Superselection Rule for Charge
The customary notion of superselection rule stipulates the vanishing of those matrix elements of the density matrix that connect states separated by the superselection rule, i.e., the relative phases of which are, according to the superselection rule, meaningless. It is shown that, if any two states for which an additive conserved quantity has different values are separated for all physical systems by a superselection rule at one time, the separation will persist for all times. It is concluded that the states with different electric (or baryonic) charges are so separated. The reason for the difference between electric charge and other additive conserved quantities, such as momentum, is brought out.
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- 1.R. Mirman, Phys. Rev. 186, 1380 (1969); V. Aharonov and L. Susskind, ibid. 155, 1428 (1967).Google Scholar
- 2.E. P. Wigner, in Physikertag. Hauptvortraege Jahrestag. Verbandes Deut. Physik. Ges. (Physik Verlag, \Iosbach/Baden, 1962). The superselection rule for electric charge was first proposed by G.-C. Wick, A. S. Wightman, and E. P. Wigner, Phys. Rev. 88, 101 (1952)Google Scholar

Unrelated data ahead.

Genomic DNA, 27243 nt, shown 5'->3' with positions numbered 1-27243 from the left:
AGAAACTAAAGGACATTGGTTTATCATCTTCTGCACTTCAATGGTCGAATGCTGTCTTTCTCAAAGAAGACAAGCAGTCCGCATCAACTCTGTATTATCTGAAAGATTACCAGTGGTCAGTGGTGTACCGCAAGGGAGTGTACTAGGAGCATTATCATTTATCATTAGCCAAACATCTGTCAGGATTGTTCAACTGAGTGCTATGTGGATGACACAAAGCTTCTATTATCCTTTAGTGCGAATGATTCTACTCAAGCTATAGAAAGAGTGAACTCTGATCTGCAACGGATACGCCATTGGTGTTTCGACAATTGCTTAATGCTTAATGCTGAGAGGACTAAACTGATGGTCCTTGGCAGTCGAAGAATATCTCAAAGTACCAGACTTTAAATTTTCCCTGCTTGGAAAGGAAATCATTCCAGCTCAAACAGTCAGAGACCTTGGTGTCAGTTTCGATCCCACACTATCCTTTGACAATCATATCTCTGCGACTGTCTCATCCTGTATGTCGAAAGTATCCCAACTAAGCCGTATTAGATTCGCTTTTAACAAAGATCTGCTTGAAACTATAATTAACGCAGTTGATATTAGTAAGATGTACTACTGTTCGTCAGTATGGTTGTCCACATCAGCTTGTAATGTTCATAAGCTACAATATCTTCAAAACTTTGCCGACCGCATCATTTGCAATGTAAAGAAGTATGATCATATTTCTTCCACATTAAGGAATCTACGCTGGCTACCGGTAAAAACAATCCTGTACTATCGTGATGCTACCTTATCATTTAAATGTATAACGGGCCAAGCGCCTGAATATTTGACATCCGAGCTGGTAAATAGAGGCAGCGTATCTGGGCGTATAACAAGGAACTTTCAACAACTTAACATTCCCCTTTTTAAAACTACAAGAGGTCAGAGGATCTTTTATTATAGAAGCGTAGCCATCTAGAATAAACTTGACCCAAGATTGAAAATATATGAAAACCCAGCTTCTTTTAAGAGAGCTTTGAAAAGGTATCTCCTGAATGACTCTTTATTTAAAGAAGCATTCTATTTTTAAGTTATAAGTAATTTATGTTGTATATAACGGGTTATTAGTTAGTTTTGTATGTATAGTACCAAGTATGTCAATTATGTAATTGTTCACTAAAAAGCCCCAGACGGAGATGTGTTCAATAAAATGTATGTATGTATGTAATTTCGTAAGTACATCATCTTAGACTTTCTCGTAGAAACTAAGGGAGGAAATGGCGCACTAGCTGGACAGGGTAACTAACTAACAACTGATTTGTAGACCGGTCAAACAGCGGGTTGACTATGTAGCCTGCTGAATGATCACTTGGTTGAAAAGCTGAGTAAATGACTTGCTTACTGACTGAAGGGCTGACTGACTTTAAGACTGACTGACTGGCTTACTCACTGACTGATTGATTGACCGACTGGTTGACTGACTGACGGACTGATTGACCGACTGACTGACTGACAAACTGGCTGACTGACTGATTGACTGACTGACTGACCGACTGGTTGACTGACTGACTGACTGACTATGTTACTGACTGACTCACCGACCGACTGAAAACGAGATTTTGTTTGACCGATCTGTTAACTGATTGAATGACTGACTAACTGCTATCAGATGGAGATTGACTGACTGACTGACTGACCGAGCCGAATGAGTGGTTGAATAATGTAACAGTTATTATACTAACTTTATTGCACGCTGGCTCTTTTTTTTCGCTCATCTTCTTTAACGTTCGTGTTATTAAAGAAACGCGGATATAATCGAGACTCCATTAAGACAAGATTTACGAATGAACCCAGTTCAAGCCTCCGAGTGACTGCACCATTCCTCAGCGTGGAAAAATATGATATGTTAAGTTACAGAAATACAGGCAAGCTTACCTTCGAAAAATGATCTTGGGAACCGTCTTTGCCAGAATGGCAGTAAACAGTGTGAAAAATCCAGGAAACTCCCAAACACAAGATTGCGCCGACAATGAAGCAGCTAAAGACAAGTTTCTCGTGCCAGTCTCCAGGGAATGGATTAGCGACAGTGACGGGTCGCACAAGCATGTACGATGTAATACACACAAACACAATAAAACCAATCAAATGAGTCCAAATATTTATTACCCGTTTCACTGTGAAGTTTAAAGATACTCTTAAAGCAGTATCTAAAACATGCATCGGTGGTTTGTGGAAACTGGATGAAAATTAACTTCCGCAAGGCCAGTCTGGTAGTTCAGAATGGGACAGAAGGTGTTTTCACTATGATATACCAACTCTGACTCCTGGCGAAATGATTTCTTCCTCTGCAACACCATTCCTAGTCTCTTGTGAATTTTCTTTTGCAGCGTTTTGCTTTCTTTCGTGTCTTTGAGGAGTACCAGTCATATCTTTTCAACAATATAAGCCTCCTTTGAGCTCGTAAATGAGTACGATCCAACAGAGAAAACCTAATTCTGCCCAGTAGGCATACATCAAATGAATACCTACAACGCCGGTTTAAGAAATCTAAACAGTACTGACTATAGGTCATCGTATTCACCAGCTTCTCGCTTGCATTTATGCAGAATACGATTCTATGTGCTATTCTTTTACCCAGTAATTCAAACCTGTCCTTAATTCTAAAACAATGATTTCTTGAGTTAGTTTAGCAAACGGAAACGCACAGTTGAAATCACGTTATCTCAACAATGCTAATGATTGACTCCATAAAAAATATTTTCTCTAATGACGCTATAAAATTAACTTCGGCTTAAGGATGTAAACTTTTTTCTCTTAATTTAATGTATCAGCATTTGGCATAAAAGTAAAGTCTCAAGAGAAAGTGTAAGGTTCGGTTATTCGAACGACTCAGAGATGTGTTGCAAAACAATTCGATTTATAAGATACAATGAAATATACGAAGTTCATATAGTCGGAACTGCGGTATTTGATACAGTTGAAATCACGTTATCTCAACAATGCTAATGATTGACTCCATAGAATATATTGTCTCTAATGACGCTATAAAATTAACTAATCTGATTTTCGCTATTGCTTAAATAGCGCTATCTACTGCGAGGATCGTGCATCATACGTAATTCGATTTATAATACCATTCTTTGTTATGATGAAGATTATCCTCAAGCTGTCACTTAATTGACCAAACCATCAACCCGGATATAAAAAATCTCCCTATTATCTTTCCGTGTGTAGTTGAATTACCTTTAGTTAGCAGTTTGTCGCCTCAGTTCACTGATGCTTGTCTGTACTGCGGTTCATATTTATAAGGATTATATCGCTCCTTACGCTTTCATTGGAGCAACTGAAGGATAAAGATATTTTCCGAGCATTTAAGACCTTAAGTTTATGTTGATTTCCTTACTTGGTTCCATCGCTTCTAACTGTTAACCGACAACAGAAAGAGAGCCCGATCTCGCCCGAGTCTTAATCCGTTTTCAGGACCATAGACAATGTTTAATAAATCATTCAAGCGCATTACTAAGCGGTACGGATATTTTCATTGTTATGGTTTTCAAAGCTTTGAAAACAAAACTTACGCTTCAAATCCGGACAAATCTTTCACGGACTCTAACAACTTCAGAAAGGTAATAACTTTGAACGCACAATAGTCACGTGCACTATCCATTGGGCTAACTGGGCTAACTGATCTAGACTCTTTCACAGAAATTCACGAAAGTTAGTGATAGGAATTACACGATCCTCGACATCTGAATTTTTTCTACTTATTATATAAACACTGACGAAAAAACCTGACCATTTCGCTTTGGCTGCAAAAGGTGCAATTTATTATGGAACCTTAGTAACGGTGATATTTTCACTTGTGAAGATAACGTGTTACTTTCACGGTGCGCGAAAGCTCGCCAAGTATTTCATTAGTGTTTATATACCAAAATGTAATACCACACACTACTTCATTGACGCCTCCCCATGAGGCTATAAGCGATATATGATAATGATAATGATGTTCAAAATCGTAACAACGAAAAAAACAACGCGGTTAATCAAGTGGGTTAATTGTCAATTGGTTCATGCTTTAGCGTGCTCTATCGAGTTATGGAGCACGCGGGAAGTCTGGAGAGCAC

- 3.The reader who is familiar with (1), or is willing to take it for granted, should skip the present section.Google Scholar
- 4.Y. Aharonov and L. Susskind, Ref. 1. This article already contains the form (5) for the “permissible” density matrix.Google Scholar
- 5.Cf. Ref. 2.Google Scholar
- E. P. Wigner and M. Yanase, Proc. Natl. Acad. Sci. U. S. 49, 910 (196.3). The more general statement referred to in the Introduction (and Ref. 2) is that if, with respect to an additive conserved quantity, the skew information is zero to begin with, it will remain zero throughout.Google Scholar